Addiction, whatever it might be, is a subject that’s related to my current fascination: habits. As I explain in the introduction of Better Than Before, my discussion of habit formation doesn’t cover addictions, compulsions, nervous habits, or habits of mind. Nevertheless, I did a lot of reading and thinking about addiction, because it’s a useful area to consider.

Hopeful Lessons from Robin Williams and Kurt Cobain

Tuesday, August 19th, 2014

Hopeful Lessons from Robin Williams and Kurt CobainI’m old enough to remember Kurt Cobain’s suicide in 1994, and what a major cultural and news event it was.

Although there have been other celebrity deaths in the years since, it’s only now with Robin Williams that a suicide has had as much attention and social magnitude.

The differences over time are striking. Social media has changed the nature of news as well as the conversation about news, and blogs make it easy for anyone to publish online what once might have been op-eds and letters to the editor in paper newspapers and magazines. Retweets and faves on @unsuicide reached an all-time high this week, with more people interested in both learning about and sharing information on suicide prevention. Mashable noticed a powerful and far-reaching positive change in the dialogue about suicide.

Can a Sex Addict Also Be a Codependent?

Sunday, August 17th, 2014

Can a Sex Addict also be a Codependent?In my 27 years working with addicts and codependents, I rarely have come across a completely healthy partner of an addict. Although addicts’ partners are unequivocally not to blame for the addiction, and most certainly not the consequences of it, they certainly carry responsibility for the shared relationship problems.

The nature of shared relational responsibility is even more pronounced in the sex addict/co-addict (partner) relationship. Addiction psychotherapists all have experienced how both the addict and his or her partner participate, either actively or passively, in their dysfunctional relationship.

The Difference Between Love and Love Addiction

Thursday, August 14th, 2014

The Difference between Love and Love AddictionEven for a securely attached personality, falling in love can be temporarily disorienting. We are all familiar with phrases such as “she took my breath away” or “he swept me off my feet.” Usually, however, this initial whirlwind is followed by a period of trust-building and the establishment of true intimacy based on mutual respect and understanding.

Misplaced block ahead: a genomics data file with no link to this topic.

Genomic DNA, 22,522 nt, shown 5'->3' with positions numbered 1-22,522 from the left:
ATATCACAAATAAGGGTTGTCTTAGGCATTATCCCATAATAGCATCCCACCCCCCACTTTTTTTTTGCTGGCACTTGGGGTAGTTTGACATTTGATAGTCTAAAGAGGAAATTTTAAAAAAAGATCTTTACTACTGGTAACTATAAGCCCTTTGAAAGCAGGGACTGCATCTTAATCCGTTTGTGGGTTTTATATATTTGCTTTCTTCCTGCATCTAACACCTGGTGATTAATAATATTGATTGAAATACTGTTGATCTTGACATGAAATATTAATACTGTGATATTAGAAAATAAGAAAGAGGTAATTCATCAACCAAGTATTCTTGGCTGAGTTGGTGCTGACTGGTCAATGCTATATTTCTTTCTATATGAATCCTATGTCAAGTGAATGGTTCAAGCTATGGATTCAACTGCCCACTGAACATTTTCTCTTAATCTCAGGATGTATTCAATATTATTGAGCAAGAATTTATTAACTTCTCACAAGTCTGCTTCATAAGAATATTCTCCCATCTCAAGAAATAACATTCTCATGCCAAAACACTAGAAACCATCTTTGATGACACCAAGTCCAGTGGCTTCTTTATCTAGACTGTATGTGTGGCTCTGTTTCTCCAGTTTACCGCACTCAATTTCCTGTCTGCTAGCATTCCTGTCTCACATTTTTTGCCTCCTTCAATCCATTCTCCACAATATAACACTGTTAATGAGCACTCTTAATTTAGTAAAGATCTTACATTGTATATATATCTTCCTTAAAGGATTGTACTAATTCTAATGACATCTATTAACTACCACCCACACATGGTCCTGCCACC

The above phrases often have a very different meaning for a love addict. They signal destabilization and loss of autonomy. Infatuation can mark the beginning of a downward spiral into obsession and constant preoccupation.

Sexual Addiction, Depression, and the Emotional Affair

Tuesday, August 12th, 2014

JealousyI am helping my friend, I’ll call her Pam, end an emotional affair. I mean, it’s not the kind of emotional affair where she tells the guy that she loves him. They don’t have secret meetings, or talk every day, or have “code language.”

To an outsider, the relationship wouldn’t seem inappropriate in the slightest. Yet she’s invested herself emotionally — letting it take a big chunk out of her heart — which is creating all kinds of guilt and anxiety for her.

Withdrawal: The Good, the Bad, and the Ugly

Thursday, August 7th, 2014

Withdrawal: the Good, the Bad, and the UglyWithdrawal makes love addiction different from codependency. Like any other addict, a love addict wants a fix — in this case, the object of his or her obsession. That could be a particular person, or a relationship in general. So what happens when that “substance” goes away?

There are two ways a love addict enters withdrawal: They’ve ended the relationship or tried to. Or his or her partner has left the relationship — explicitly, or by becoming obsessed with his or her own addictive behavior. As soon as the love addict feels the other person’s absence, it will trigger feelings of loss.

Recent Comments
  • karma is a bitch: Both sides…..you stated you met your current “cheating husband” when he and you...
  • sameboat: Meloncholy…are you still there? I too am going through something similiar as you. And after reading...
  • Geegee: btw, personally I would not go the hysterectomy route. It may work for some people, but I couldn’t the...
  • Geegee: It definitely effects your mentality, mindset, emotions, mood, even your self-image. I’ve had PMDD for...
  • Michelle: One of the best bits of advice anyone gave me re:depression is to stay away from people with problems. When...
Subscribe to Our Weekly Newsletter


Find a Therapist
Enter ZIP or postal code